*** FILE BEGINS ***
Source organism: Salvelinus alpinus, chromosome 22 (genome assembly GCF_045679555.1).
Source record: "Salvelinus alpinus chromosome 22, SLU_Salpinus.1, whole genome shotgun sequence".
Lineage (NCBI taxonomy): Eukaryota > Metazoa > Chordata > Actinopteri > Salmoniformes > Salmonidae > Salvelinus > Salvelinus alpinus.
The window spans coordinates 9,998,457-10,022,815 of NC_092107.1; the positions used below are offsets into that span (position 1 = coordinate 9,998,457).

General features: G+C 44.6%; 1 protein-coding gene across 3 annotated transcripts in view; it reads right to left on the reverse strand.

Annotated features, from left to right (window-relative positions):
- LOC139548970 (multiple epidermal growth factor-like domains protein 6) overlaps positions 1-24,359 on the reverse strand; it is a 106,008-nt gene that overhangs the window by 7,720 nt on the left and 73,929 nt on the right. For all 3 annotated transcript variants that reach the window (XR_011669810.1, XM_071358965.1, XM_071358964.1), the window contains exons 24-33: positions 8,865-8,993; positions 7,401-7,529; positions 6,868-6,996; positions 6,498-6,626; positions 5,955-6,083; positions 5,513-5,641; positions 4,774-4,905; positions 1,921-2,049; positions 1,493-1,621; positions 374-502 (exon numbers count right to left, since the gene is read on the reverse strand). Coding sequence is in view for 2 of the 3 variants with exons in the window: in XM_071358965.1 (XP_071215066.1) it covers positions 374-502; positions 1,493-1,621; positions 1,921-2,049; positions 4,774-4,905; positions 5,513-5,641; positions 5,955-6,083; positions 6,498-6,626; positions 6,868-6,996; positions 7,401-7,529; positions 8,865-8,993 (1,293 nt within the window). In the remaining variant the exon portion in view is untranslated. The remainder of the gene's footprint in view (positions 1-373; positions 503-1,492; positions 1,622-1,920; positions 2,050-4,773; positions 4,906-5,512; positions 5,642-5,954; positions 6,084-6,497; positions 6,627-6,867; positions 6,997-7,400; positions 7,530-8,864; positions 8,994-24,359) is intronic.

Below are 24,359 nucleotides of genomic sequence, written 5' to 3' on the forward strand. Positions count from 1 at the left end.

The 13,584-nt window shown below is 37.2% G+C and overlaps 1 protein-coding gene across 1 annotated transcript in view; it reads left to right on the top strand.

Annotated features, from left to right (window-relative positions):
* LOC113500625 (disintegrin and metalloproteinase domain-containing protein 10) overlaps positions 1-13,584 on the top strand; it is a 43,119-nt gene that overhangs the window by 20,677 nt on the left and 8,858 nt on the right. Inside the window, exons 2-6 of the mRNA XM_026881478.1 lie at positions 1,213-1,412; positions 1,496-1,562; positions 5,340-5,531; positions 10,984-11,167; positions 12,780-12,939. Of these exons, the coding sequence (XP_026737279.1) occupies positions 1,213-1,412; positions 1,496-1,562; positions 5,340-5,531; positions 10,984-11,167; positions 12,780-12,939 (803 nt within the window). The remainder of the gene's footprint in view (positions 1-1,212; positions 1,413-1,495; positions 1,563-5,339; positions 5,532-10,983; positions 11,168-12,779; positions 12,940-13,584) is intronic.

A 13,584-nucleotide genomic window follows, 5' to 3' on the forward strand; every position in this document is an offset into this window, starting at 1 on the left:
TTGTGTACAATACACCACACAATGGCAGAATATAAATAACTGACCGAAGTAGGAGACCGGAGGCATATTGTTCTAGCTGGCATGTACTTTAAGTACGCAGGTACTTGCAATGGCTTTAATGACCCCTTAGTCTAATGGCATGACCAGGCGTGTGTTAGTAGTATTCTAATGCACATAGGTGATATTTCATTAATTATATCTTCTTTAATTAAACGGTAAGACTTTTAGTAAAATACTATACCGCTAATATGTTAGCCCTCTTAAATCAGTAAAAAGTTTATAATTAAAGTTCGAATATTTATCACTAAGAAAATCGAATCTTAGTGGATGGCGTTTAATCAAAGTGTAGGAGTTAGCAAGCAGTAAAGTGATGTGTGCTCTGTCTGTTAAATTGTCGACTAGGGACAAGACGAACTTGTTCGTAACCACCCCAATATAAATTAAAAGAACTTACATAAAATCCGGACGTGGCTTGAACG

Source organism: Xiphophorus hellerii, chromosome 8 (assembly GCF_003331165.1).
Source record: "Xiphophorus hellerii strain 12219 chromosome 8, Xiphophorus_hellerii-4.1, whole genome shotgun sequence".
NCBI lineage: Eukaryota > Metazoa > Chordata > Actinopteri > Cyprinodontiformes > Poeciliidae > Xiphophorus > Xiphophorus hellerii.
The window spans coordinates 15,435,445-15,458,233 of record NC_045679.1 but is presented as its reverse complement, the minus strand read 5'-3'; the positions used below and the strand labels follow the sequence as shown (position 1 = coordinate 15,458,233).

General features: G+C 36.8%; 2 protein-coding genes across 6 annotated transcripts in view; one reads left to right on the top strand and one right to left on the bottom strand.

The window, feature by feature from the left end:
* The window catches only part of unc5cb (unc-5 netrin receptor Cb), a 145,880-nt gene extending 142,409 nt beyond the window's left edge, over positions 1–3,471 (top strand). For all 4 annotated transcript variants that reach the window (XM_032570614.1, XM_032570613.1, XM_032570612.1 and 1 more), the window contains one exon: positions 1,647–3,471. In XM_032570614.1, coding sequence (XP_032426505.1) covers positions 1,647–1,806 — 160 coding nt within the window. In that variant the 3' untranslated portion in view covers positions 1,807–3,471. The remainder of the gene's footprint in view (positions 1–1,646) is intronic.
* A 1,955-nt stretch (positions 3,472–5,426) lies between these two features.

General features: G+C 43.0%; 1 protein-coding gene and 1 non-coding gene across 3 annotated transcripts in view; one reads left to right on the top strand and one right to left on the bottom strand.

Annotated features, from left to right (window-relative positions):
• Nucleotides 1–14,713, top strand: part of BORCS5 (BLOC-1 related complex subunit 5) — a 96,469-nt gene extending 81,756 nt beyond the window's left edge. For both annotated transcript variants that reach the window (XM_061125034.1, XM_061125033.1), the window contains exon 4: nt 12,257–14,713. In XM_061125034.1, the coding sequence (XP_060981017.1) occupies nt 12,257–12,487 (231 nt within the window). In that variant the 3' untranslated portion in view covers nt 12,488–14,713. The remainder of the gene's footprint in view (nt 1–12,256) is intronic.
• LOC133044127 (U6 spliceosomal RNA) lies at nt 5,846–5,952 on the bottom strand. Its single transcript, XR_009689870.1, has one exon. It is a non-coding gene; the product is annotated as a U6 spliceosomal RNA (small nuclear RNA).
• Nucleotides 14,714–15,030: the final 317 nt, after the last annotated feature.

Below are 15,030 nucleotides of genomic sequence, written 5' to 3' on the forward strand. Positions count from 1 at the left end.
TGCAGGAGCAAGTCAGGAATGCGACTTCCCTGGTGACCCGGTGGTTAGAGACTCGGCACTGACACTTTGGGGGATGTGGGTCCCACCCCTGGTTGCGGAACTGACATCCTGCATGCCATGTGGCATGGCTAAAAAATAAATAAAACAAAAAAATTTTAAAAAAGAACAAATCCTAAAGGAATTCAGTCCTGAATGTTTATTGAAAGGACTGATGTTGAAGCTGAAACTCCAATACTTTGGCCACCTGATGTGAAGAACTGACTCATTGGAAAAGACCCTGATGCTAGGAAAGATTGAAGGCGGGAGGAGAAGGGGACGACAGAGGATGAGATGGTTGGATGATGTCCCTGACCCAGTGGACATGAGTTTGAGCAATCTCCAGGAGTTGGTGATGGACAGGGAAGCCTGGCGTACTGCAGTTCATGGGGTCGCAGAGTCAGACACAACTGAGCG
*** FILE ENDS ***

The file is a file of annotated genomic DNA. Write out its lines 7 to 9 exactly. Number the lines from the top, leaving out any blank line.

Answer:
- LOC139548970 (multiple epidermal growth factor-like domains protein 6) overlaps positions 1-24,359 on the reverse strand; it is a 106,008-nt gene that overhangs the window by 7,720 nt on the left and 73,929 nt on the right. For all 3 annotated transcript variants that reach the window (XR_011669810.1, XM_071358965.1, XM_071358964.1), the window contains exons 24-33: positions 8,865-8,993; positions 7,401-7,529; positions 6,868-6,996; positions 6,498-6,626; positions 5,955-6,083; positions 5,513-5,641; positions 4,774-4,905; positions 1,921-2,049; positions 1,493-1,621; positions 374-502 (exon numbers count right to left, since the gene is read on the reverse strand). Coding sequence is in view for 2 of the 3 variants with exons in the window: in XM_071358965.1 (XP_071215066.1) it covers positions 374-502; positions 1,493-1,621; positions 1,921-2,049; positions 4,774-4,905; positions 5,513-5,641; positions 5,955-6,083; positions 6,498-6,626; positions 6,868-6,996; positions 7,401-7,529; positions 8,865-8,993 (1,293 nt within the window). In the remaining variant the exon portion in view is untranslated. The remainder of the gene's footprint in view (positions 1-373; positions 503-1,492; positions 1,622-1,920; positions 2,050-4,773; positions 4,906-5,512; positions 5,642-5,954; positions 6,084-6,497; positions 6,627-6,867; positions 6,997-7,400; positions 7,530-8,864; positions 8,994-24,359) is intronic.

Below are 24,359 nucleotides of genomic sequence, written 5' to 3' on the forward strand. Positions count from 1 at the left end.

The 13,584-nt window shown below is 37.2% G+C and overlaps 1 protein-coding gene across 1 annotated transcript in view; it reads left to right on the top strand.